Surprising to most, the best option for No. 5 is the man currently ranked No. 6: Chael Sonnen.

It’s easy to dismiss him as a top-five contender in the light heavyweight division because he was so brutally defeated by the current champion, and himself has only won three of his last six fights. But those three losses were to people holding the belt in their respective division at the time, making him eligible as a top-five fighter under the justification that he recently competed for the title. Add on the fact his most recent win was a very impressive submission victory over the previously mentioned No. 9 light heavyweight, Shogun, and the case starts to get a lot stronger.

No, Sonnen will most likely not receive a title shot at 205 pounds so long as Jon Jones reigns supreme, and, yes, he must first get past Evans and then Wanderlei Silva sometime next year before we can even have a serious discussion about it, but the fact remains people are much more likely to buy Sonnen fighting for a title at any division than they are Nogueira fighting for a title, ever, at this point in his career.

Critics of Sonnen constantly point out how he talks his way into title fights, but one would have to go back all the way to UFC 95 in 2009 to find a non-title fight where Sonnen lost, so you can’t say he wasn’t deserving at some level, especially for his middleweight title bouts. Most people love him or hate him, which is why they pay or tune in to watch him, but one objective look at his quality of opposition compared to that of Nogueira, and the math doesn’t lie. Sonnen not only competes against better fighters, but he’s competed against the best fighters in more than one division.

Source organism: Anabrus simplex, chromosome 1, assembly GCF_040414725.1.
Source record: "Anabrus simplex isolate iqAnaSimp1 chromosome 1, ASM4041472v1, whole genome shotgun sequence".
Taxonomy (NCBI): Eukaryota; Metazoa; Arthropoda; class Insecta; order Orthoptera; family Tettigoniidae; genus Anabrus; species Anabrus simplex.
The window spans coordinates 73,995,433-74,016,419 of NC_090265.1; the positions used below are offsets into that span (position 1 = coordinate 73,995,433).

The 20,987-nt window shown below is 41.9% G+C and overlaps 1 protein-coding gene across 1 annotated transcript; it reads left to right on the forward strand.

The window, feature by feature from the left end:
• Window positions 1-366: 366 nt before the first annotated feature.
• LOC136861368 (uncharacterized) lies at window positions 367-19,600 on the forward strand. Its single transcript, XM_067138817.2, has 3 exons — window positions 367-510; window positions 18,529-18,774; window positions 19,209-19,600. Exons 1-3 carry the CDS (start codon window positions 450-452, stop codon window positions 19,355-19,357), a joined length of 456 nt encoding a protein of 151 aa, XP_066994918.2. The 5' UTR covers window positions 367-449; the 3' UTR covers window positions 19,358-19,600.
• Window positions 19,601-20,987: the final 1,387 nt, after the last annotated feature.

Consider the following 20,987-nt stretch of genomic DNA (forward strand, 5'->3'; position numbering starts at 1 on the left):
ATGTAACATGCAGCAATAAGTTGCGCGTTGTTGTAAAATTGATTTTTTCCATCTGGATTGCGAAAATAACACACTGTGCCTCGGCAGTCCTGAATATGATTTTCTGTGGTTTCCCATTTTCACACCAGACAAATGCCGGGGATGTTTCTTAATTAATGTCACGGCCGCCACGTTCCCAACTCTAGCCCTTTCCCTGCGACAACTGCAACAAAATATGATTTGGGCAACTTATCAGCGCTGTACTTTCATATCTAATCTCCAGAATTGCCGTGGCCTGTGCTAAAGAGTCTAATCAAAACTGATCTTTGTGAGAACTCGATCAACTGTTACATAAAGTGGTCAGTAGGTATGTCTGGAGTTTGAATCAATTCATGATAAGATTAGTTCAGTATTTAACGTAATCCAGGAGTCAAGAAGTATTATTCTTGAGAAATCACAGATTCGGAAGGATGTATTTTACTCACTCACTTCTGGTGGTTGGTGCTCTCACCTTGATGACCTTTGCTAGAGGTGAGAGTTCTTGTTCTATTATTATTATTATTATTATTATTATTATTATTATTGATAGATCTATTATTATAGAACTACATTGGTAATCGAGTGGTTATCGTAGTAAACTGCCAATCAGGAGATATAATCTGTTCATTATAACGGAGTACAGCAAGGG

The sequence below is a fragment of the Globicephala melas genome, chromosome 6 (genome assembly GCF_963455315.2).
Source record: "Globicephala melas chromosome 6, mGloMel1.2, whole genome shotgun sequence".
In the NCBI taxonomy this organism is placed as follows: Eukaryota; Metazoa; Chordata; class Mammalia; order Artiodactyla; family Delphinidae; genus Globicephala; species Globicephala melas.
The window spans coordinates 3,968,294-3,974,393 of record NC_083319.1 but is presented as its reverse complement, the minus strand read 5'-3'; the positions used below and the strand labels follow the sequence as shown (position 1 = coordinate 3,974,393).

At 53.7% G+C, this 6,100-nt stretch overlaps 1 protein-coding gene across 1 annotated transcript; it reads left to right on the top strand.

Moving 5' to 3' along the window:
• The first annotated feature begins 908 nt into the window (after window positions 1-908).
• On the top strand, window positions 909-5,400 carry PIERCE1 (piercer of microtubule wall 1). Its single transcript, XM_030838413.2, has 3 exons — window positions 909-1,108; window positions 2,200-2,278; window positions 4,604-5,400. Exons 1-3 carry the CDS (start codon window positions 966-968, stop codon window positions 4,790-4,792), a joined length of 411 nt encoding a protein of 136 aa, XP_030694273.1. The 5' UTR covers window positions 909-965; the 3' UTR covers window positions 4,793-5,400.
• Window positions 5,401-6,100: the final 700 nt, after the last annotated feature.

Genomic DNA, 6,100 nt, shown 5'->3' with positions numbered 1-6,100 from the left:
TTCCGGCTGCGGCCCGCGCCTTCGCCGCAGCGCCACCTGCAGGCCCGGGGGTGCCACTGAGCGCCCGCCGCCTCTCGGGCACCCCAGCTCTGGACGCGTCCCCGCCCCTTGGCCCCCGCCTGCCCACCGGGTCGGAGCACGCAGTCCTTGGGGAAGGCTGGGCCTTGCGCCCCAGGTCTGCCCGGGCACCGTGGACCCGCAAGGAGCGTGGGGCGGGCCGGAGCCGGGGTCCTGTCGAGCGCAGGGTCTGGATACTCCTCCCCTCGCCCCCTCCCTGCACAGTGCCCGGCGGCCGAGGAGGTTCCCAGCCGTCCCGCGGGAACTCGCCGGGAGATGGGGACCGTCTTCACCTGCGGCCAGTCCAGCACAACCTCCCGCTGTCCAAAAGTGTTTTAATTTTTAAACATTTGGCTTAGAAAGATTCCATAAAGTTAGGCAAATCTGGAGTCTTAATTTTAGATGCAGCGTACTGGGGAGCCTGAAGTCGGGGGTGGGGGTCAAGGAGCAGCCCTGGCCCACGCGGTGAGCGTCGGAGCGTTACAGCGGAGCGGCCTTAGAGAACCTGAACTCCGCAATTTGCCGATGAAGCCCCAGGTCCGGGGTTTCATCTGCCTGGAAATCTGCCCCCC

Lil Nog has likely gone as far as he will in this sport and is ranked as high as he ever will be, thanks in no small part to the exodus of two top-10 fighters and the sudden decline of others. He has a famous name and has had an overall successful career, for which the fans will forever be eternally thankful, but it would be more entertaining to see him battle other legends in the same position, like Dan Henderson or Shogun, than to see him take on other contenders and become a gatekeeper for guys like Alexander Gustafsson or Glover Teixeira.

The easiest way to settle these arguments will always be to see what happens when the cage door closes, but unfortunately Nogueira has been plagued with injuries his whole time in the UFC, and it has cost him big fights. Fights which would determine if he was a true contender or not, and frankly we should take into account the length of time fighters are inactive in between fights into how they are ranked, especially when so many questions remain about where they really stand amongst the elite of their division. That’s why it’s easier to say Sonnen is No. 5 over Lil Nog. Not because he’s popular, or because he’s able to promote himself, but because he’s active, and active fighters deserve more credit. And that’s the bottom line.

Photo: Antonio Rogerio Nogueira (Dave Mandel/Sherdog)